Thursday, October 09, 2008


"In the middle of a crazy and drunk life, you have to hang onto the good and sober moments tightly."
—page 216, The Absolutely True Diary of a Part-Time Indian by Sherman Alexie

"Gordy gave me this book by a Russian dude named Tolstoy, who wrote: 'Happy families are all alike; every unhappy family is unhappy in its own way.' Well, I hate to argue with a Russian genius, but Tolstoy didn't know Indians. And he didn't know that all Indian families are unhappy for the same exact reasons: the fricking booze."

—page 200, The Absolutely True Diary of a Part-Time Indian by Sherman Alexie

The Absolutely True Diary of a Part-Indian is categorized as teen fiction. That is a shame.

It isn't a shame that it is teen fiction, but that its categorization as such will mean that it is not read by very many adults. And, adults need to read this book. It is a powerful book because everyone has been in the shoes of the main character Junior. Okay, maybe not everyone has been a fourteen-year-old Spokane Indian growing up on the reservation. Okay, maybe not everyone was born with hydrocephaly. Okay, maybe not everyone leaves the reservation to attend the "white" high school across town because it will afford him or her with better opportunities of leaving the reservation for good.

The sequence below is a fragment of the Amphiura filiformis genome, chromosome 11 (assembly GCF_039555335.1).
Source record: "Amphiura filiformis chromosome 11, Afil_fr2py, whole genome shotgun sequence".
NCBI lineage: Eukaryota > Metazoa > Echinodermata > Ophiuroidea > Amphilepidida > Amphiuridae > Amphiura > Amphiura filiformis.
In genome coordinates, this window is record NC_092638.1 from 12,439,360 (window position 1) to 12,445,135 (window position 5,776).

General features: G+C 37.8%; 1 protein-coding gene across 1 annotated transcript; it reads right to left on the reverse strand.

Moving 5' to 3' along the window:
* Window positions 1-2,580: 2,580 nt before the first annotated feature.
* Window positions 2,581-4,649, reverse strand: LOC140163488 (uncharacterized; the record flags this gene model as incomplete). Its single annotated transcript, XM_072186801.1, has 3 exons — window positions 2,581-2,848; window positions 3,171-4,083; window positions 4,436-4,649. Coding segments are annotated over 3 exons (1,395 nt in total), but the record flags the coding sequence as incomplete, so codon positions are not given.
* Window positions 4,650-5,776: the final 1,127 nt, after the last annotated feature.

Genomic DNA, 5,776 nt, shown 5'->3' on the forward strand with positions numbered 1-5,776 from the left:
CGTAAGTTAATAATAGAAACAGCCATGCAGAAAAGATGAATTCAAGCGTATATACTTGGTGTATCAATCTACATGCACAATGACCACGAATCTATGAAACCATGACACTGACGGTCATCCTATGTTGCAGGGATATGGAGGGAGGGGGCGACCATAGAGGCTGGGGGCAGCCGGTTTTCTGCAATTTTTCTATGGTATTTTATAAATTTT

But, everyone knows what it is like to struggle with their identity, especially as a teenager. Everyone knows what it it like to lose one's best friend for something you truly believe in. Everyone knows the pain and dysfunction and love that is encompassed by our families. Everyone knows that our parents are flawed, even though most of them are doing their best to raise us to adulthood and teach us the right way to live. Everyone knows the sweet taste of striking out on one's own, of the first flavors of independence. Everyone knows love.

This book is filled with those "everyone" moments, without being cliché with them. Junior's tale is true because it is honest. It is filled with death and loss and seeking and finding and love and joy and sorrow. It is a coming-of-age novel that speaks a universal story. There are bits of Junior in you and me. There are bits of you and me in Junior.

No comments: